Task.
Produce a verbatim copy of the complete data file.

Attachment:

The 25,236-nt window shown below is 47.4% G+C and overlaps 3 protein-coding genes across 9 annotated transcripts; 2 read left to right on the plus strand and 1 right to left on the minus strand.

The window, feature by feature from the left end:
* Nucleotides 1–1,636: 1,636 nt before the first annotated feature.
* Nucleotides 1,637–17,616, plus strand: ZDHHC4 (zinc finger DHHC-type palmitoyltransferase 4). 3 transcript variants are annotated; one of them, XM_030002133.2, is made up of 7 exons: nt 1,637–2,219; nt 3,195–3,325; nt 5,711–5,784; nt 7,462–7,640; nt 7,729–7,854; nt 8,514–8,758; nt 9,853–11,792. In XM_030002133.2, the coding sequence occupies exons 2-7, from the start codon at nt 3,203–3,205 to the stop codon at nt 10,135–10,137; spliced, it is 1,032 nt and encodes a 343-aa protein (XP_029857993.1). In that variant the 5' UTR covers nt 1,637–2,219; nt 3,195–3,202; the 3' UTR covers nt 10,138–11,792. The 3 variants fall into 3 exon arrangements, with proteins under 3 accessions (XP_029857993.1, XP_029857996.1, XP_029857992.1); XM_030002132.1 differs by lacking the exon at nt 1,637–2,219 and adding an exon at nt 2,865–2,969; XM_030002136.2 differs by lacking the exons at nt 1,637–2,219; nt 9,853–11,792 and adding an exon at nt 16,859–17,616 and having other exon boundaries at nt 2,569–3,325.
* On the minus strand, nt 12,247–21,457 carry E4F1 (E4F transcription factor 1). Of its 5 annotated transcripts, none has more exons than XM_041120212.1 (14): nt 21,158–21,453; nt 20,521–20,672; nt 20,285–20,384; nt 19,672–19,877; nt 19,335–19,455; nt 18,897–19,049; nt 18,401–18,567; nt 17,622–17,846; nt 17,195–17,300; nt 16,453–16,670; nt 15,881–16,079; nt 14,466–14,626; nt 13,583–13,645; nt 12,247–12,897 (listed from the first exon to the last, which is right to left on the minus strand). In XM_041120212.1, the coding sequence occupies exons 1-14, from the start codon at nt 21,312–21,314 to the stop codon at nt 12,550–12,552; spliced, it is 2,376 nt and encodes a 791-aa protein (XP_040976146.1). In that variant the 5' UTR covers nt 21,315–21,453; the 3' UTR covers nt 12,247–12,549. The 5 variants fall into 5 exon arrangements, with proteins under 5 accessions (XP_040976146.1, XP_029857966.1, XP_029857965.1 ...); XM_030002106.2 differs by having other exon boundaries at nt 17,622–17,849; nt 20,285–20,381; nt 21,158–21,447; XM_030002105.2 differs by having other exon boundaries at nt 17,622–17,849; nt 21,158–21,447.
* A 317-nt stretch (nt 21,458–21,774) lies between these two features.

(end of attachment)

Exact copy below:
The 25,236-nt window shown below is 47.4% G+C and overlaps 3 protein-coding genes across 9 annotated transcripts; 2 read left to right on the plus strand and 1 right to left on the minus strand.

The window, feature by feature from the left end:
* Nucleotides 1–1,636: 1,636 nt before the first annotated feature.
* Nucleotides 1,637–17,616, plus strand: ZDHHC4 (zinc finger DHHC-type palmitoyltransferase 4). 3 transcript variants are annotated; one of them, XM_030002133.2, is made up of 7 exons: nt 1,637–2,219; nt 3,195–3,325; nt 5,711–5,784; nt 7,462–7,640; nt 7,729–7,854; nt 8,514–8,758; nt 9,853–11,792. In XM_030002133.2, the coding sequence occupies exons 2-7, from the start codon at nt 3,203–3,205 to the stop codon at nt 10,135–10,137; spliced, it is 1,032 nt and encodes a 343-aa protein (XP_029857993.1). In that variant the 5' UTR covers nt 1,637–2,219; nt 3,195–3,202; the 3' UTR covers nt 10,138–11,792. The 3 variants fall into 3 exon arrangements, with proteins under 3 accessions (XP_029857993.1, XP_029857996.1, XP_029857992.1); XM_030002132.1 differs by lacking the exon at nt 1,637–2,219 and adding an exon at nt 2,865–2,969; XM_030002136.2 differs by lacking the exons at nt 1,637–2,219; nt 9,853–11,792 and adding an exon at nt 16,859–17,616 and having other exon boundaries at nt 2,569–3,325.
* On the minus strand, nt 12,247–21,457 carry E4F1 (E4F transcription factor 1). Of its 5 annotated transcripts, none has more exons than XM_041120212.1 (14): nt 21,158–21,453; nt 20,521–20,672; nt 20,285–20,384; nt 19,672–19,877; nt 19,335–19,455; nt 18,897–19,049; nt 18,401–18,567; nt 17,622–17,846; nt 17,195–17,300; nt 16,453–16,670; nt 15,881–16,079; nt 14,466–14,626; nt 13,583–13,645; nt 12,247–12,897 (listed from the first exon to the last, which is right to left on the minus strand). In XM_041120212.1, the coding sequence occupies exons 1-14, from the start codon at nt 21,312–21,314 to the stop codon at nt 12,550–12,552; spliced, it is 2,376 nt and encodes a 791-aa protein (XP_040976146.1). In that variant the 5' UTR covers nt 21,315–21,453; the 3' UTR covers nt 12,247–12,549. The 5 variants fall into 5 exon arrangements, with proteins under 5 accessions (XP_040976146.1, XP_029857966.1, XP_029857965.1 ...); XM_030002106.2 differs by having other exon boundaries at nt 17,622–17,849; nt 20,285–20,381; nt 21,158–21,447; XM_030002105.2 differs by having other exon boundaries at nt 17,622–17,849; nt 21,158–21,447.
* A 317-nt stretch (nt 21,458–21,774) lies between these two features.